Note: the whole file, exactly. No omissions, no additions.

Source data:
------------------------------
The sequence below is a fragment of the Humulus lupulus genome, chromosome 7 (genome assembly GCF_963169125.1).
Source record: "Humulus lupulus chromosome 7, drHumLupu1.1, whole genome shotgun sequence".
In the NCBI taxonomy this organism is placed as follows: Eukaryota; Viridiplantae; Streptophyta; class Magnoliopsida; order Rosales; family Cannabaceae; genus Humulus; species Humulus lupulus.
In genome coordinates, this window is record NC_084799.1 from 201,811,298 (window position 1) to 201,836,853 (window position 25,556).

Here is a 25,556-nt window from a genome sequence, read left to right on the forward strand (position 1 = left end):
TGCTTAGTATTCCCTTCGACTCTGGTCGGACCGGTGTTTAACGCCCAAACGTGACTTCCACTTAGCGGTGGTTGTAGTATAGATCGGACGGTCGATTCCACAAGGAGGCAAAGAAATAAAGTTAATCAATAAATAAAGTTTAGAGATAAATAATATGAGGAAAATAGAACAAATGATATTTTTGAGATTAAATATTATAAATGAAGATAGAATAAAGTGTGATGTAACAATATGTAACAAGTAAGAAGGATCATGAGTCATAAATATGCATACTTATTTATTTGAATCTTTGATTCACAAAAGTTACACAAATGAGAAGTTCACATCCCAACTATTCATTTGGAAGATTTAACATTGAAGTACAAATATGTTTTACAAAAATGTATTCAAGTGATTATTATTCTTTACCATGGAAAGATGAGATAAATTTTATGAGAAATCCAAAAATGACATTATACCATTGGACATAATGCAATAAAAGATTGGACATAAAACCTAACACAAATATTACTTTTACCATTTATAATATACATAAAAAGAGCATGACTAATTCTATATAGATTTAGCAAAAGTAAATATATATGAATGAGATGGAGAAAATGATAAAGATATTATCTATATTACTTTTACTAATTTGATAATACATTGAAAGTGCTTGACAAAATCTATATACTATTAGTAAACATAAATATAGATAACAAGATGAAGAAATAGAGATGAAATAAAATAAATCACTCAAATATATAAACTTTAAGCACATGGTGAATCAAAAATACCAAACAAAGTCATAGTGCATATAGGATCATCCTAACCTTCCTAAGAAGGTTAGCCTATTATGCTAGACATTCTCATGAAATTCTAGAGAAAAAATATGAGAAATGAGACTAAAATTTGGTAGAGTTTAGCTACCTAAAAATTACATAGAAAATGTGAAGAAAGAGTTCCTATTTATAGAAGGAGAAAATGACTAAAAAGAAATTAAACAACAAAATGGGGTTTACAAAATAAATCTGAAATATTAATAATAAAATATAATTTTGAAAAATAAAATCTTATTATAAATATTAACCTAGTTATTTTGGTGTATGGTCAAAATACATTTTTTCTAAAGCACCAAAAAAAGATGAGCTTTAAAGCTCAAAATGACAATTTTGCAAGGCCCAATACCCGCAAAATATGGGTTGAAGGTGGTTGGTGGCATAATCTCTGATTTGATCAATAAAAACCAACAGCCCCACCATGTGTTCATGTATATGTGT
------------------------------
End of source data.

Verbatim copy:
The sequence below is a fragment of the Humulus lupulus genome, chromosome 7 (genome assembly GCF_963169125.1).
Source record: "Humulus lupulus chromosome 7, drHumLupu1.1, whole genome shotgun sequence".
In the NCBI taxonomy this organism is placed as follows: Eukaryota; Viridiplantae; Streptophyta; class Magnoliopsida; order Rosales; family Cannabaceae; genus Humulus; species Humulus lupulus.
In genome coordinates, this window is record NC_084799.1 from 201,811,298 (window position 1) to 201,836,853 (window position 25,556).

Here is a 25,556-nt window from a genome sequence, read left to right on the forward strand (position 1 = left end):
TGCTTAGTATTCCCTTCGACTCTGGTCGGACCGGTGTTTAACGCCCAAACGTGACTTCCACTTAGCGGTGGTTGTAGTATAGATCGGACGGTCGATTCCACAAGGAGGCAAAGAAATAAAGTTAATCAATAAATAAAGTTTAGAGATAAATAATATGAGGAAAATAGAACAAATGATATTTTTGAGATTAAATATTATAAATGAAGATAGAATAAAGTGTGATGTAACAATATGTAACAAGTAAGAAGGATCATGAGTCATAAATATGCATACTTATTTATTTGAATCTTTGATTCACAAAAGTTACACAAATGAGAAGTTCACATCCCAACTATTCATTTGGAAGATTTAACATTGAAGTACAAATATGTTTTACAAAAATGTATTCAAGTGATTATTATTCTTTACCATGGAAAGATGAGATAAATTTTATGAGAAATCCAAAAATGACATTATACCATTGGACATAATGCAATAAAAGATTGGACATAAAACCTAACACAAATATTACTTTTACCATTTATAATATACATAAAAAGAGCATGACTAATTCTATATAGATTTAGCAAAAGTAAATATATATGAATGAGATGGAGAAAATGATAAAGATATTATCTATATTACTTTTACTAATTTGATAATACATTGAAAGTGCTTGACAAAATCTATATACTATTAGTAAACATAAATATAGATAACAAGATGAAGAAATAGAGATGAAATAAAATAAATCACTCAAATATATAAACTTTAAGCACATGGTGAATCAAAAATACCAAACAAAGTCATAGTGCATATAGGATCATCCTAACCTTCCTAAGAAGGTTAGCCTATTATGCTAGACATTCTCATGAAATTCTAGAGAAAAAATATGAGAAATGAGACTAAAATTTGGTAGAGTTTAGCTACCTAAAAATTACATAGAAAATGTGAAGAAAGAGTTCCTATTTATAGAAGGAGAAAATGACTAAAAAGAAATTAAACAACAAAATGGGGTTTACAAAATAAATCTGAAATATTAATAATAAAATATAATTTTGAAAAATAAAATCTTATTATAAATATTAACCTAGTTATTTTGGTGTATGGTCAAAATACATTTTTTCTAAAGCACCAAAAAAAGATGAGCTTTAAAGCTCAAAATGACAATTTTGCAAGGCCCAATACCCGCAAAATATGGGTTGAAGGTGGTTGGTGGCATAATCTCTGATTTGATCAATAAAAACCAACAGCCCCACCATGTGTTCATGTATATGTGT